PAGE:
When Ryan was running mate in 2012 to Republican presidential nominee Mitt Romney, the vice-presidential candidate didn’t make anti-LGBT positions a major component of his proposed agenda, but touted Romney as a “defender of marriage” during an appearance at the anti-LGBT Values Voters Summit.
Gregory Angelo, president of Log Cabin Republicans, said despite Ryan’s anti-gay votes, the speaker has had a long-standing relationship with the LGBT Republican group.
“Log Cabin Republicans has long had a working relationship with Congressman Ryan and his staff and I don’t see that changing,” Angelo said. “We look forward to continuing to work with Mr. Ryan in his new role as speaker.”
Ryan’s office didn’t respond to the Washington Blade’s request for comment on whether the speaker would be open to a vote on LGBT non-discrimination legislation.
Any successful vote under Ryan on ENDA — or the Equality Act, or some other kind of LGBT non-discrimination bill — would likely come sometime after the current Congress and the Obama administration. After all, for the time being Republicans have their greatest majority in the U.S. House since the Truman administration and a majority in the Senate. On the other hand, the pro-LGBT amendment to the HUD spending bill passed in the House despite the vast Republican majority in the chamber.
On Sunday during an interview on ABC’s “This Week,” Ryan categorically ruled out the possibility of immigration reform legislation coming to the floor while Obama is president, saying the White House can’t be trusted on the issue.
“I think he’s proven untrustworthy on this issue. He tried to go around Congress with an executive order to rewrite laws unilaterally,” Ryan said. “Presidents don’t write laws. Congress writes laws.”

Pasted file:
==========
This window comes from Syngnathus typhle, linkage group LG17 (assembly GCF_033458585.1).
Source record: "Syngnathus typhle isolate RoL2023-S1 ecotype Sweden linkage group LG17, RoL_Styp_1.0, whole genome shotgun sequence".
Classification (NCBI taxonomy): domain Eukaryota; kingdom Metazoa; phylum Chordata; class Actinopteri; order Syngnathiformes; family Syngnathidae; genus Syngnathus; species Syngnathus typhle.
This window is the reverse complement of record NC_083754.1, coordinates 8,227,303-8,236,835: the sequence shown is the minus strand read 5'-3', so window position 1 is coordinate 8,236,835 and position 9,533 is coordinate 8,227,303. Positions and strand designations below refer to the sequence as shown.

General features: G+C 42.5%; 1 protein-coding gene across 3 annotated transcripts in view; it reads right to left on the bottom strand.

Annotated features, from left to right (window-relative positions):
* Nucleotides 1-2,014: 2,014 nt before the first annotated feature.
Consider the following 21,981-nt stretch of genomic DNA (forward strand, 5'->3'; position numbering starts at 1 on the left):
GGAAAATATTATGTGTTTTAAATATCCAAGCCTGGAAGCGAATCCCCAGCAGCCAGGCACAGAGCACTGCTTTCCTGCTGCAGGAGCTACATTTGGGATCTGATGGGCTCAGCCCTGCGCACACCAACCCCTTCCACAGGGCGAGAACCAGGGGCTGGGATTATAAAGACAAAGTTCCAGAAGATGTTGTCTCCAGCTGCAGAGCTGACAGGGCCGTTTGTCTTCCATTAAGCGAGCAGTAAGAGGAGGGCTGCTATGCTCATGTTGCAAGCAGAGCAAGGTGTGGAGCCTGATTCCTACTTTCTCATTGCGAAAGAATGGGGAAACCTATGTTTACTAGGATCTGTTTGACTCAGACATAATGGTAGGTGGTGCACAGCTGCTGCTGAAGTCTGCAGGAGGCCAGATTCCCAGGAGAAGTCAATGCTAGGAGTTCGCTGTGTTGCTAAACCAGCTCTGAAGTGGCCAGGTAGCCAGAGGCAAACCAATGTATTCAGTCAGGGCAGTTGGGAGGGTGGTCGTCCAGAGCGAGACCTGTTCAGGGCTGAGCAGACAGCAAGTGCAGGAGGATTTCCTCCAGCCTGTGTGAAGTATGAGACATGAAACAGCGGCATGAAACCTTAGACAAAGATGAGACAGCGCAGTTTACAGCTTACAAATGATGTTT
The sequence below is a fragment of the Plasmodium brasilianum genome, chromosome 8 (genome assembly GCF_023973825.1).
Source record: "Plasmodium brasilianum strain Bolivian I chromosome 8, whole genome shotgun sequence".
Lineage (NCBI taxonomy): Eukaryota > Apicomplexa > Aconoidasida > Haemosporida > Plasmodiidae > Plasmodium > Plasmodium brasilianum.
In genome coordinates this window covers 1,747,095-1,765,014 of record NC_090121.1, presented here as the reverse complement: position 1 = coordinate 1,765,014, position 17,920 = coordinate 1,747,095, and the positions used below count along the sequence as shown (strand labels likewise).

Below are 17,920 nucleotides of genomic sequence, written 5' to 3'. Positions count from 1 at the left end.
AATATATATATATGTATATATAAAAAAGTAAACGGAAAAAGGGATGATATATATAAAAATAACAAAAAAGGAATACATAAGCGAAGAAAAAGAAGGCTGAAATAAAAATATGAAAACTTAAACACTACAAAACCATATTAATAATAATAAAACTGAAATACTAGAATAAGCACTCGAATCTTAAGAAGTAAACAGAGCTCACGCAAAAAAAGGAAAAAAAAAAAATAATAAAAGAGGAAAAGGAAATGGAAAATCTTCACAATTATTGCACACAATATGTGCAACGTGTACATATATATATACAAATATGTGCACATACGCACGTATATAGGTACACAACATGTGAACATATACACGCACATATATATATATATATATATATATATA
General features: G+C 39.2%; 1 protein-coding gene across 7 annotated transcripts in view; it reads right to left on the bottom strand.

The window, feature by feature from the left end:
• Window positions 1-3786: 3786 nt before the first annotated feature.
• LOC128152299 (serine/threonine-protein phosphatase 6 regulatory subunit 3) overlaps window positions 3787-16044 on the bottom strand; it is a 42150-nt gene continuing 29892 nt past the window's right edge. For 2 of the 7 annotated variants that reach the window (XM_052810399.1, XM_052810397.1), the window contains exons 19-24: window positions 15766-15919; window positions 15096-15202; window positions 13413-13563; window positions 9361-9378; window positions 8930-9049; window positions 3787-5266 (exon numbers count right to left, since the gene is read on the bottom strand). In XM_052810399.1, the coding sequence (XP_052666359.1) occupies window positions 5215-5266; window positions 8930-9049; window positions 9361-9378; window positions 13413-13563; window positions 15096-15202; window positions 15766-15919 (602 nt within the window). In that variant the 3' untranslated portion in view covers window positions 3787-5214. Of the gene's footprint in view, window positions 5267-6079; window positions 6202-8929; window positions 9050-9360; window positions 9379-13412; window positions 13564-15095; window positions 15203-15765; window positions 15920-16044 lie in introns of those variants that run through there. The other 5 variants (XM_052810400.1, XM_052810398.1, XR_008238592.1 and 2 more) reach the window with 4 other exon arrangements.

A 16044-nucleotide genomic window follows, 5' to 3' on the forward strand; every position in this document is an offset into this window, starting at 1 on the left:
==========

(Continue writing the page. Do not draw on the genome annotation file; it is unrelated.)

The same could be said about ENDA. After Congress failed to act on the legislation last year, Obama signed an executive order barring federal contractors from engaging in anti-LGBT workplace discrimination.
One option available to LGBT rights supporters is filing a discharge petition to move a non-discrimination bill to the House floor. It’s a legislative procedure that rarely works, but last week the Democrats successfully used a discharge petition to force a vote to reauthorize the Export-Import Bank. Over the objections of 177 GOP lawmakers, 62 Republicans joined 184 Democrats to exceed the 218 votes necessary to force a vote on the issue.
Roddy Flynn, executive director of the LGBT Equality Caucus, said there is “not at this time” any consideration to employing a discharge petition to bring the Equality Act to the House floor.
As LGBT advocates seek to advance a non-discrimination bill, Ryan will also face pressure to move forward with the First Amendment Defense Act, a religious freedom measure seen to enable anti-LGBT legislation. As chair of the Ways & Means Committee, Ryan had signaled a committee vote on the legislation would take place, but that vote was later cancelled amid media scrutiny. Ryan isn’t among the 151 co-sponsors of the legislation.
Angelo said in the event the First Amendment Defense Act sees movement under Ryan, the speaker’s pledge to return to regular order would effectively gut the legislation.
“If Speaker Ryan returns to Regular Order in the House as he has promised, any movement of the First Amendment Defense Act would be met with an amendment proposed by our Republican allies in the House that would severely narrow its scope,” Angelo said.
David Stacy, government affairs director for the Human Rights Campaign, said Ryan should use his new position to advance the Equality Act to enshrine LGBT non-discrimination protections into law.
“The American people are ready to turn away from the politics of discrimination, and we certainly hope that Speaker Ryan will lead the caucus in a new direction,” Stacy said. “With a majority of Republican voters in support of federal non-discrimination protections for LGBT citizens, it’s past time that Congress advanced the Equality Act, which would finally protect LGBT Americans from discrimination no matter which state they call home.”